Purpose of study: Care coordination, traditionally the purview of the case management field, is recognized as a national priority for improving health care delivery and patient outcomes. With reforms of the Affordable Care Act (ACA) of 2010, case managers face new challenges and opportunities in providing care coordination services. The evolving roles of case managers as members of interprofessional care teams will be influenced by new policies that enable physicians to be reimbursed for care coordination. This qualitative study aimed to evaluate case managers' self-assessed readiness for ACA reforms of care coordination and their perceptions of physicians' understanding of case management and ability to lead care coordination efforts in evolving models.
Primary practice settings: Provisions of care coordination in the ACA affect case managers in all practice settings. The majority of this study's participants represented hospital and managed care settings.
Methodology and sample: An invitation to complete an 11-item online survey was sent by e-mail to 8,110 case managers in an opt-in database maintained by a health care continuing education company. Survey questions were designed to assess respondents' (1) self-reported levels of knowledge and preparation for ACA care coordination provisions and (2) beliefs about the readiness and abilities of physicians to administer care coordination services. In addition, demographic data and open-ended comments regarding physicians' roles in conducting care coordination were collected. Over a restricted 9-day period, 834 case managers representing various health care settings responded to the survey.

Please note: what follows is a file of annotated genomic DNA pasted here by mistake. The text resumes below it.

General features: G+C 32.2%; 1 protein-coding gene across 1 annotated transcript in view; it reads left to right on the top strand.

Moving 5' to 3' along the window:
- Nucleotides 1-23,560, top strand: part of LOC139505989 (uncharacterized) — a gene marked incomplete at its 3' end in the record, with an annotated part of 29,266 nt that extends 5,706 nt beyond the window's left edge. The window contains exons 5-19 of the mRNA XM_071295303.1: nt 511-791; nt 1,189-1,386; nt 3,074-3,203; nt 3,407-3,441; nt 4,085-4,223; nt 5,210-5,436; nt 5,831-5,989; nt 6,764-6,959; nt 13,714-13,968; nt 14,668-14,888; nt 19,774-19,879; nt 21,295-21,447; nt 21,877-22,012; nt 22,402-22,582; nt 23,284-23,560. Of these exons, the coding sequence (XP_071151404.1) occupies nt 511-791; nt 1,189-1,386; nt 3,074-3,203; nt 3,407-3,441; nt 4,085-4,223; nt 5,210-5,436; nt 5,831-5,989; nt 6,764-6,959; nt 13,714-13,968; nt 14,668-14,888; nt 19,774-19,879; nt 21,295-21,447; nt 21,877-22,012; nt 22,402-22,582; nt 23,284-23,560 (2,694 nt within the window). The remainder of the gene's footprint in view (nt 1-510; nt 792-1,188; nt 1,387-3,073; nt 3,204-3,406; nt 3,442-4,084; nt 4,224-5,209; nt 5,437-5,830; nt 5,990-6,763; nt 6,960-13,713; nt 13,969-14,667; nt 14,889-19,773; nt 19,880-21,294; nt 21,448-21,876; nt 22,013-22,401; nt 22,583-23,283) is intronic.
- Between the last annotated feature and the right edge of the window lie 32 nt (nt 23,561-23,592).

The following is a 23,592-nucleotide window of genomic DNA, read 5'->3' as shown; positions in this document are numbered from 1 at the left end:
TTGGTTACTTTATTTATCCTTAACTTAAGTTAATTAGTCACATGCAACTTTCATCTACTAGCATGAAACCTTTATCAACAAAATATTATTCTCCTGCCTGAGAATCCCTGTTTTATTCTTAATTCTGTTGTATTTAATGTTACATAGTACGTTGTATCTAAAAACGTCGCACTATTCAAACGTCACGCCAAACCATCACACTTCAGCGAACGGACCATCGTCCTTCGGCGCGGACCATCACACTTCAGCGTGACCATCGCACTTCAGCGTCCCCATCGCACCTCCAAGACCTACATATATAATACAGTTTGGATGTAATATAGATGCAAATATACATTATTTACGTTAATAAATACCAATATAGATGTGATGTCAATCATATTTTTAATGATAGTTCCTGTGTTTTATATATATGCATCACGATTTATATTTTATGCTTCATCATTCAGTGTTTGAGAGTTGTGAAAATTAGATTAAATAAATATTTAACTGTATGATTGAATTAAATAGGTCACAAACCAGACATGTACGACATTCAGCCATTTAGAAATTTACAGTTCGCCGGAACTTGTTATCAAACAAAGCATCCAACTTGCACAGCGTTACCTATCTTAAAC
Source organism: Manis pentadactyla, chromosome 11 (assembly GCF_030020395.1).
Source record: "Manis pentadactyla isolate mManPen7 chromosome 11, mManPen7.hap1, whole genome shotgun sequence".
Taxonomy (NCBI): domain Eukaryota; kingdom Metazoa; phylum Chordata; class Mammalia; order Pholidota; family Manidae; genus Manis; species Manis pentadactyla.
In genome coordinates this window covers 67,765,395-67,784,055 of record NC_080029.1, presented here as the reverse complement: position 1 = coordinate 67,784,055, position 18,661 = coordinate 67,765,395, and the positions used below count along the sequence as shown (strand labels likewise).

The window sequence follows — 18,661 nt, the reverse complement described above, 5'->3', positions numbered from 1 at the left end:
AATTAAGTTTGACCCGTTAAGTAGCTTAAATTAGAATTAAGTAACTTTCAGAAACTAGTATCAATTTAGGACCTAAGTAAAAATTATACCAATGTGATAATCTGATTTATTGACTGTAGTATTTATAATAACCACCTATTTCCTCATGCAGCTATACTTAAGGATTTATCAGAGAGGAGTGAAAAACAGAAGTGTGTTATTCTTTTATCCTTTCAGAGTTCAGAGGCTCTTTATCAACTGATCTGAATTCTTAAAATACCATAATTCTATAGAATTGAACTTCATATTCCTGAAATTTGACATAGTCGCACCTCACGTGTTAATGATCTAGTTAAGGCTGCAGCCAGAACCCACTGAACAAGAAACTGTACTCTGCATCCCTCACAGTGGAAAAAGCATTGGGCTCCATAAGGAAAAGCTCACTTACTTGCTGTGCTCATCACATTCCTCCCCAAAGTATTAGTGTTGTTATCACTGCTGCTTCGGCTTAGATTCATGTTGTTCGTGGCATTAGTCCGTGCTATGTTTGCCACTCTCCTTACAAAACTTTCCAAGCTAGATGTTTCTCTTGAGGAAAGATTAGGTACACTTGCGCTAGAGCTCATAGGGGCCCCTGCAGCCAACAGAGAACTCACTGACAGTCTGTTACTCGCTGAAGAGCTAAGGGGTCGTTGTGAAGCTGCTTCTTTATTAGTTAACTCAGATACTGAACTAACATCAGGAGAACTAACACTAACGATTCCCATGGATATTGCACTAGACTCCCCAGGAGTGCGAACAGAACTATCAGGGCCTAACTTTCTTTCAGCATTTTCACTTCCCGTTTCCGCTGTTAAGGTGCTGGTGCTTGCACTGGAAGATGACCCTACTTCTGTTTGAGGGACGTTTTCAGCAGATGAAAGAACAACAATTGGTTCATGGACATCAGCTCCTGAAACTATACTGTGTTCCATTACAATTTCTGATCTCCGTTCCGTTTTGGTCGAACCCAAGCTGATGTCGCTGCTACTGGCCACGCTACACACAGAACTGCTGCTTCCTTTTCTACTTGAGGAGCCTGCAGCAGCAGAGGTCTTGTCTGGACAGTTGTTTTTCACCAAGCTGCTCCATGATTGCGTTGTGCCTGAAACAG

Results: The majority of respondents (63%) indicated that more than 50% of their day is dedicated to performing care coordination activities. However, 80% of all respondents reported being "not at all knowledgeable" or only "somewhat knowledgeable" about the new care coordination provisions in the ACA. Only 8% admitted to being "very prepared" to implement ACA changes. The majority of respondents (68%) perceive their case management departments to be at least "somewhat prepared" to implement necessary changes. Whereas 67% of respondents expect physicians to have at least a "moderate role" in implementing care coordination services, only 12% believe that physicians have more than "some" understanding of the processes of care coordination and case managers' roles.
Implications for case management practice: These qualitative study findings suggest that case managers from multiple practice settings perceive a lack of preparedness, knowledge, and understanding among themselves and physicians regarding ACA reforms that may significantly affect the delivery of care coordination services. The findings call for new initiatives in interprofessional education to address the knowledge gaps and enhance understanding of the collaborative roles among case managers and physicians.